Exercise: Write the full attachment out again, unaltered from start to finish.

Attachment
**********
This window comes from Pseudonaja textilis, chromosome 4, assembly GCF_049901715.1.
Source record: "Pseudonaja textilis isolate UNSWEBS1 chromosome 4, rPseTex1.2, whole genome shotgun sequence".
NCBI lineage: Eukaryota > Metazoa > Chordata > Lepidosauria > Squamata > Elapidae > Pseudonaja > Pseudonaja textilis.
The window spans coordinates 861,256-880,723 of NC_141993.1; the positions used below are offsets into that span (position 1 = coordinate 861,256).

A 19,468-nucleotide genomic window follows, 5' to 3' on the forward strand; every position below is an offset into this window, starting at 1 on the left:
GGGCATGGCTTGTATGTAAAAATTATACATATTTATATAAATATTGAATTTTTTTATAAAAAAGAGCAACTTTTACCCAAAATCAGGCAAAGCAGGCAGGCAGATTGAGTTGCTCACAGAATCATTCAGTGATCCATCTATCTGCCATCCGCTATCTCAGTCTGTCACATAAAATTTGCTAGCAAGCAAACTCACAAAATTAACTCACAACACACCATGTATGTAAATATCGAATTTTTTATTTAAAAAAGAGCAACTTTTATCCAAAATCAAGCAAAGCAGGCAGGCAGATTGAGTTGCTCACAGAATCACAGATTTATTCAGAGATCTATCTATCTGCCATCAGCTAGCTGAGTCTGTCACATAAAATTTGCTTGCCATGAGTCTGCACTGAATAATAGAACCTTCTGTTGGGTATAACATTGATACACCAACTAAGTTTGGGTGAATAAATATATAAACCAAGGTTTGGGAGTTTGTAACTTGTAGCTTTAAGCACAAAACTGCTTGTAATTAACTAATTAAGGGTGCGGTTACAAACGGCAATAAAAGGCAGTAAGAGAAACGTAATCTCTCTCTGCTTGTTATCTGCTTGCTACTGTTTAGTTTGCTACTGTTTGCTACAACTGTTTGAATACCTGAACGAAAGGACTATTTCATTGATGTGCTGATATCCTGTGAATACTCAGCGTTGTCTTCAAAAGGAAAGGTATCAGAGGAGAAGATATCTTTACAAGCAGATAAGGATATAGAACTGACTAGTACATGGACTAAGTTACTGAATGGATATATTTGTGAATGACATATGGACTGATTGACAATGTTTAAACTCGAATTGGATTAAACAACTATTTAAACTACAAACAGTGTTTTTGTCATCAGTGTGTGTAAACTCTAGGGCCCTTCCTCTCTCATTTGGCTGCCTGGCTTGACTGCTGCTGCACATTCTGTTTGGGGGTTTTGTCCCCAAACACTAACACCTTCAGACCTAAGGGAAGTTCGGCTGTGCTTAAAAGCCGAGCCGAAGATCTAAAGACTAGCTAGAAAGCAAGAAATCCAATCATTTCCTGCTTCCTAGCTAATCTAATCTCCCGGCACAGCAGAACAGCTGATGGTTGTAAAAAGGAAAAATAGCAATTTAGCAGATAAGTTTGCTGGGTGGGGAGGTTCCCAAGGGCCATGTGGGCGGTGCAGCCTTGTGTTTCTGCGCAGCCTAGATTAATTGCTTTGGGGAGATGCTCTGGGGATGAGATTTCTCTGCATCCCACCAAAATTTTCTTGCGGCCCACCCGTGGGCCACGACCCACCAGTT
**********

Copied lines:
This window comes from Pseudonaja textilis, chromosome 4, assembly GCF_049901715.1.
Source record: "Pseudonaja textilis isolate UNSWEBS1 chromosome 4, rPseTex1.2, whole genome shotgun sequence".
NCBI lineage: Eukaryota > Metazoa > Chordata > Lepidosauria > Squamata > Elapidae > Pseudonaja > Pseudonaja textilis.
The window spans coordinates 861,256-880,723 of NC_141993.1; the positions used below are offsets into that span (position 1 = coordinate 861,256).

A 19,468-nucleotide genomic window follows, 5' to 3' on the forward strand; every position below is an offset into this window, starting at 1 on the left:
GGGCATGGCTTGTATGTAAAAATTATACATATTTATATAAATATTGAATTTTTTTATAAAAAAGAGCAACTTTTACCCAAAATCAGGCAAAGCAGGCAGGCAGATTGAGTTGCTCACAGAATCATTCAGTGATCCATCTATCTGCCATCCGCTATCTCAGTCTGTCACATAAAATTTGCTAGCAAGCAAACTCACAAAATTAACTCACAACACACCATGTATGTAAATATCGAATTTTTTATTTAAAAAAGAGCAACTTTTATCCAAAATCAAGCAAAGCAGGCAGGCAGATTGAGTTGCTCACAGAATCACAGATTTATTCAGAGATCTATCTATCTGCCATCAGCTAGCTGAGTCTGTCACATAAAATTTGCTTGCCATGAGTCTGCACTGAATAATAGAACCTTCTGTTGGGTATAACATTGATACACCAACTAAGTTTGGGTGAATAAATATATAAACCAAGGTTTGGGAGTTTGTAACTTGTAGCTTTAAGCACAAAACTGCTTGTAATTAACTAATTAAGGGTGCGGTTACAAACGGCAATAAAAGGCAGTAAGAGAAACGTAATCTCTCTCTGCTTGTTATCTGCTTGCTACTGTTTAGTTTGCTACTGTTTGCTACAACTGTTTGAATACCTGAACGAAAGGACTATTTCATTGATGTGCTGATATCCTGTGAATACTCAGCGTTGTCTTCAAAAGGAAAGGTATCAGAGGAGAAGATATCTTTACAAGCAGATAAGGATATAGAACTGACTAGTACATGGACTAAGTTACTGAATGGATATATTTGTGAATGACATATGGACTGATTGACAATGTTTAAACTCGAATTGGATTAAACAACTATTTAAACTACAAACAGTGTTTTTGTCATCAGTGTGTGTAAACTCTAGGGCCCTTCCTCTCTCATTTGGCTGCCTGGCTTGACTGCTGCTGCACATTCTGTTTGGGGGTTTTGTCCCCAAACACTAACACCTTCAGACCTAAGGGAAGTTCGGCTGTGCTTAAAAGCCGAGCCGAAGATCTAAAGACTAGCTAGAAAGCAAGAAATCCAATCATTTCCTGCTTCCTAGCTAATCTAATCTCCCGGCACAGCAGAACAGCTGATGGTTGTAAAAAGGAAAAATAGCAATTTAGCAGATAAGTTTGCTGGGTGGGGAGGTTCCCAAGGGCCATGTGGGCGGTGCAGCCTTGTGTTTCTGCGCAGCCTAGATTAATTGCTTTGGGGAGATGCTCTGGGGATGAGATTTCTCTGCATCCCACCAAAATTTTCTTGCGGCCCACCCGTGGGCCACGACCCACCAGTT